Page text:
His grief, though deep, had been brief. Hers was long and drawn out, twelve years in fact. On this day she was ready, she was going to do it. His mission had to be accomplished this day also, or there would be no tomorrow. Neither relished being in that crowd; they both actually hated it. He was more comfortable around the scribes and Pharisees and heretofore held himself aloof from the swarming crowds around Jesus. Her disease made her "unclean" and like a leper she was not permitted to mingle with others. Yet, here in this passage, their experiences overlap briefly in the presence of Jesus.
Jairus got to Jesus first. His only daughter, twelve years old, was near death and he couldn't bear the thought of losing her. Jairus was beyond caring what other people thought a respectable man should do or not do. He must have loved his daughter very much. In desperation he knelt at Jesus' feet and begged him to come and save her life.
Jesus responded to his earnest request, shifted direction and started to follow him home, even though house calls were not the norm. Wherever Jesus went, lots of people followed. I guess they were all going to Jairus' house, too. Imagine the urgency to get Jesus to the girl before she died. Haste was imperative, but did you ever try to maneuver your way quickly through a crowd!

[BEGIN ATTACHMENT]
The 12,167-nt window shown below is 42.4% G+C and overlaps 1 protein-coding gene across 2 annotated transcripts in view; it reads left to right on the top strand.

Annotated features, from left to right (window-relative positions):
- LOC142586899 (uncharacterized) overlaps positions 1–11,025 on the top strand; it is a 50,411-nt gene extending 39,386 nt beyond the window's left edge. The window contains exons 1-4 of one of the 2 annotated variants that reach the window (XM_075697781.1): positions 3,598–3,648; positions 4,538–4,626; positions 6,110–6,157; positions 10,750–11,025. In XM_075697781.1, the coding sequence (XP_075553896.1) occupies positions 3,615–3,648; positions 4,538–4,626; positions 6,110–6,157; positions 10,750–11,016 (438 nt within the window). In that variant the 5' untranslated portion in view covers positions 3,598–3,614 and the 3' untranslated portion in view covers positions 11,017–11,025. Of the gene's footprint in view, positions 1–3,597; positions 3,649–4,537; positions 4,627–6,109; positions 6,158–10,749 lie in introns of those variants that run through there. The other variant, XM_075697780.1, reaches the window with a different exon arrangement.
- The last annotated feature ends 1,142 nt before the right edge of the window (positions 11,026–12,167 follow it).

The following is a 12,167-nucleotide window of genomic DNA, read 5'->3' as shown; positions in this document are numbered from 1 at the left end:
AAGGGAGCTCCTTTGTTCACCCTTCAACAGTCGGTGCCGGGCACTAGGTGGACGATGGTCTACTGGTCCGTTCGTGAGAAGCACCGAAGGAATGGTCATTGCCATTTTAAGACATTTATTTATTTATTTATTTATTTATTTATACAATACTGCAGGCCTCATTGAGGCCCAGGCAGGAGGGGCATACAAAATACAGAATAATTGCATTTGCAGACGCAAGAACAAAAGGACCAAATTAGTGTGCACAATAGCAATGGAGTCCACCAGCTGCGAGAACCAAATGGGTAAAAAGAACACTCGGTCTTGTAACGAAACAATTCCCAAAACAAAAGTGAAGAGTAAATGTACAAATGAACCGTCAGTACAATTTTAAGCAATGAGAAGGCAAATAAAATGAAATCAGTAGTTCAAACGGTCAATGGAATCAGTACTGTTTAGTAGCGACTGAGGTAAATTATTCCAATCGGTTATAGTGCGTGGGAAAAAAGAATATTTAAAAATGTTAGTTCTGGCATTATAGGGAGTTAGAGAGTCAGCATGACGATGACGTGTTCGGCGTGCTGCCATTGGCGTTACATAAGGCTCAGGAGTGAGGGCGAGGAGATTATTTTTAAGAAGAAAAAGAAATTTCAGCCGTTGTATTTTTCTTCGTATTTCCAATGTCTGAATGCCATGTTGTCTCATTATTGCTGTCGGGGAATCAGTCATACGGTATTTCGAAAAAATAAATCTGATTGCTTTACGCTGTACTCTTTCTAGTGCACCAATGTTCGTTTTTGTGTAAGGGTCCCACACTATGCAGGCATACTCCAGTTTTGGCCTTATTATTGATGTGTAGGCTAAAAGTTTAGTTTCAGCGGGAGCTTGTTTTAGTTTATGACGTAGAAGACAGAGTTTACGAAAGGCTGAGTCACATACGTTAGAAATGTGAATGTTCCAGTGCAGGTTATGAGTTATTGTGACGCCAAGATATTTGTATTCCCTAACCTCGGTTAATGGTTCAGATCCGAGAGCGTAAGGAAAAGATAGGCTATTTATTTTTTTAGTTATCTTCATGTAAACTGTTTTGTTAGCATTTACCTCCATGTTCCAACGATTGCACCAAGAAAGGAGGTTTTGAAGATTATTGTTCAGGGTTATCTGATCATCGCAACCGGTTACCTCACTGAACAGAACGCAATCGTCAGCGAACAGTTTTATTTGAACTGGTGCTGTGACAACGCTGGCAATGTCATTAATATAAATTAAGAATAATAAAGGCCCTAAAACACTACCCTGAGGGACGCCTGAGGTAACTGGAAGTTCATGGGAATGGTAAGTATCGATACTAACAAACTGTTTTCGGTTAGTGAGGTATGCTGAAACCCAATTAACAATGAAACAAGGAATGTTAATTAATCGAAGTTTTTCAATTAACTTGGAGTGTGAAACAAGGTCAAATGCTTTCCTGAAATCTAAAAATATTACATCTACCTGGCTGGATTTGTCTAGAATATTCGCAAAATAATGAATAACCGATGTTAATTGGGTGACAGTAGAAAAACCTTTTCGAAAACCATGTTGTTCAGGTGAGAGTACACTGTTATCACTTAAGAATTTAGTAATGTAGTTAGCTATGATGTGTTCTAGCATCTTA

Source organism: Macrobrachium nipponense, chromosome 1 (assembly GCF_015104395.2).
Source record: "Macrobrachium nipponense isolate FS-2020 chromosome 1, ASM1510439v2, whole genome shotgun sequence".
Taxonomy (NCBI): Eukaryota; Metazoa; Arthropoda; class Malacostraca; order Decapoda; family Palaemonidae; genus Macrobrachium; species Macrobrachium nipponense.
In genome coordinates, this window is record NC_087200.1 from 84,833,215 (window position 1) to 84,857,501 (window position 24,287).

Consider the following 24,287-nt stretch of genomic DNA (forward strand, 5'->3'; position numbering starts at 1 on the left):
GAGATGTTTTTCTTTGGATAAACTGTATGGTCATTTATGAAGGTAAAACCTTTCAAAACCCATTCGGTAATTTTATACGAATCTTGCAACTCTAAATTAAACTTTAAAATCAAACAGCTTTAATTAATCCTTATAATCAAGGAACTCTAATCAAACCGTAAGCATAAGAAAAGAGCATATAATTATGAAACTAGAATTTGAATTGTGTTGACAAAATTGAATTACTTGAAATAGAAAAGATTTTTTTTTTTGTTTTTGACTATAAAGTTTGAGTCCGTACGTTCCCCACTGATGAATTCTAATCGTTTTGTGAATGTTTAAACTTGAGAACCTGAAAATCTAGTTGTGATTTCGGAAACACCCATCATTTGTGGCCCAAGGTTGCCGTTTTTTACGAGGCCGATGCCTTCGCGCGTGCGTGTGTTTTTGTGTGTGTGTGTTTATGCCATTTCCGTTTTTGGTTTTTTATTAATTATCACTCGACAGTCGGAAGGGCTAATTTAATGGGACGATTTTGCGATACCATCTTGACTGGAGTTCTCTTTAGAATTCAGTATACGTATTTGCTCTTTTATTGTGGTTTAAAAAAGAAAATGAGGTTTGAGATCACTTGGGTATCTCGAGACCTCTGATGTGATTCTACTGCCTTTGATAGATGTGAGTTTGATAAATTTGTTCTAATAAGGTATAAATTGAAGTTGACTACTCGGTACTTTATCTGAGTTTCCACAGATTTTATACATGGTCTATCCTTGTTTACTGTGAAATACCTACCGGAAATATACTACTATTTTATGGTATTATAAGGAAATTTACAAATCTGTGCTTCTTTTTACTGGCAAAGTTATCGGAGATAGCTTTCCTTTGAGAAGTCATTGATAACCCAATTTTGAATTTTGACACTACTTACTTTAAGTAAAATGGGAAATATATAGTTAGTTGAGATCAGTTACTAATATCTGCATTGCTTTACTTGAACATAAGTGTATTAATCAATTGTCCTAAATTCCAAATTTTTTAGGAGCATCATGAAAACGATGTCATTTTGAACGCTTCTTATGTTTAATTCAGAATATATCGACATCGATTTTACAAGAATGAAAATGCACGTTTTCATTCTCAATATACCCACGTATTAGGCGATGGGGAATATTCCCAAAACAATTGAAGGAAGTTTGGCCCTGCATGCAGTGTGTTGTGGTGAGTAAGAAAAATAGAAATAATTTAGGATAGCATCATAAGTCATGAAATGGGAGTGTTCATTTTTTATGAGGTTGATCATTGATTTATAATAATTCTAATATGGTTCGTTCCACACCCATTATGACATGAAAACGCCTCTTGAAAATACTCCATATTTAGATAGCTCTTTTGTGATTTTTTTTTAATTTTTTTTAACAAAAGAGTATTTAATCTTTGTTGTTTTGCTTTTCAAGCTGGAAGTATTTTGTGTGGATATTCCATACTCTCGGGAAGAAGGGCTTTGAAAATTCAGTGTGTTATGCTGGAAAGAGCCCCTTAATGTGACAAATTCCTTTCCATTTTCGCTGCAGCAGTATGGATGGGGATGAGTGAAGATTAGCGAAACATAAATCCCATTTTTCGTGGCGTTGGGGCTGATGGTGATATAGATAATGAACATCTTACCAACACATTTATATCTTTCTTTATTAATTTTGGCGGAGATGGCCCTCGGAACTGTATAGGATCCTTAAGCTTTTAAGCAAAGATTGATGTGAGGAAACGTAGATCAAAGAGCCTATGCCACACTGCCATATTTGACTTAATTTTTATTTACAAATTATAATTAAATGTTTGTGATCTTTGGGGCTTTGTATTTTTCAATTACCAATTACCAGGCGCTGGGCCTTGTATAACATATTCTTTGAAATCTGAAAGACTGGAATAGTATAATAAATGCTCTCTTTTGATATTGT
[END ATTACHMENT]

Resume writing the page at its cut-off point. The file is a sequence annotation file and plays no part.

It wasn't long before their precious momentum was interpreted. Jairus, with all his distress and anxiety, got pushed into the background, while a shadowy woman took over center stage. She had pushed her way through the crowd and was causing a commotion.
Jairus had to stand and wait while some obscure woman put his little daughter's life in jeopardy. If he were able to focus, he had a chance to observe the crowd from the inside and see a mass of human need before him. People whose names would never be remembered, with hopes and desires as real as his own. Jesus was asking who touched him. Peter made a joke about it. His laughter seemed strangely out of place. What did it matter. Will somebody please hurry and step up so we can get on with it.
When Jesus called the woman "Daughter," Jairus got lost in his own world again. . . .until the messenger arrived and spoke the dreaded news: Your daughter is dead; don't trouble the Teacher anymore. It was over. His little sweetheart and good buddy was gone from him forever. He could not cry, not here surrounded by strangers. But as the light in his spirit drained from his body, Jairus thought he heard a message of hope from the lips of Jesus--Don't be afraid to keep on believing! Suddenly they were moving again. Jesus was taking charge now, talking and giving orders. Jairus followed, silently. Who was he to believe? The message of death, or Jesus? And what was it Jesus wanted him to believe?